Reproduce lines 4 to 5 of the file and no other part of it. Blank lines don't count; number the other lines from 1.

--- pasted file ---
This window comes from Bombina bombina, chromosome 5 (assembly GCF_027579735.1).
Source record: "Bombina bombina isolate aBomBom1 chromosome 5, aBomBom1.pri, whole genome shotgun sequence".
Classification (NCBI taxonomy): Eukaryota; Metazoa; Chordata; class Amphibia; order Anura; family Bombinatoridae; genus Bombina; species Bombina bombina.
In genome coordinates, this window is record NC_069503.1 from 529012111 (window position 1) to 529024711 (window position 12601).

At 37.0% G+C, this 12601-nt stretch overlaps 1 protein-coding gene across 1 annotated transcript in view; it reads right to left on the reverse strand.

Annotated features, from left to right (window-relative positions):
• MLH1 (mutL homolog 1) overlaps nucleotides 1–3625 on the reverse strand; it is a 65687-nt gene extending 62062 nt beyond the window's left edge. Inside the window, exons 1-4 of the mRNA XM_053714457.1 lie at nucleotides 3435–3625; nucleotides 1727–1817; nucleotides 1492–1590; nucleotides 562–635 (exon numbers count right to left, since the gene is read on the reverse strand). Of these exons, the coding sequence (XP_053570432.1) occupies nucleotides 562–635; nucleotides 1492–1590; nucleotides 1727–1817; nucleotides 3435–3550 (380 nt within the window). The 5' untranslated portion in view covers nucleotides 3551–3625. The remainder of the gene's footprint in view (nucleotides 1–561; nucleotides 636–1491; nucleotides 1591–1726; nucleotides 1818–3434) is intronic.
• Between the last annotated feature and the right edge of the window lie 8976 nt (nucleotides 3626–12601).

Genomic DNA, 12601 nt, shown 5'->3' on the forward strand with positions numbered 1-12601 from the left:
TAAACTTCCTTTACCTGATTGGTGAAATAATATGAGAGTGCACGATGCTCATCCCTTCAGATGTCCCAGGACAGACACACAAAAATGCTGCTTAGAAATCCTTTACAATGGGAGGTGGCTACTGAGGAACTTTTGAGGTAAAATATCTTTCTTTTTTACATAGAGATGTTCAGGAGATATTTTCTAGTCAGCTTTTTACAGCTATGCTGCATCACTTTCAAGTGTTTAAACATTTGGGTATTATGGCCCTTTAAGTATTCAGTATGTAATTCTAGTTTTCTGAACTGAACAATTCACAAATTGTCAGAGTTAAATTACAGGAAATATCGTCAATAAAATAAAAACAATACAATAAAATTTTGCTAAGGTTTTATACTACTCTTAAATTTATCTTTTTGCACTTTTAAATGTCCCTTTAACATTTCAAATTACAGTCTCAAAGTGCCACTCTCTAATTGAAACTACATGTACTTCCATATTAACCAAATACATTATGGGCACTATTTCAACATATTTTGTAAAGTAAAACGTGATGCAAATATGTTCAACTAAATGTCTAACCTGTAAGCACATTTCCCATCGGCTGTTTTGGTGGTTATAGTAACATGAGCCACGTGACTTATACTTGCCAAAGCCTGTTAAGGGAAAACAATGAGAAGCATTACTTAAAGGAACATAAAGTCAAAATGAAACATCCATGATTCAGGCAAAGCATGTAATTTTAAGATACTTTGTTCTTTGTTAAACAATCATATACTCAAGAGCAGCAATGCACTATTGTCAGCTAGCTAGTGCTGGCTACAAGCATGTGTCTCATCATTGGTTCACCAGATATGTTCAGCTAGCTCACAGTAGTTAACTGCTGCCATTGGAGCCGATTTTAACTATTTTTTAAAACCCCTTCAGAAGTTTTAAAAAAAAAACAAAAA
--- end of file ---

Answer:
In genome coordinates, this window is record NC_069503.1 from 529012111 (window position 1) to 529024711 (window position 12601).

At 37.0% G+C, this 12601-nt stretch overlaps 1 protein-coding gene across 1 annotated transcript in view; it reads right to left on the reverse strand.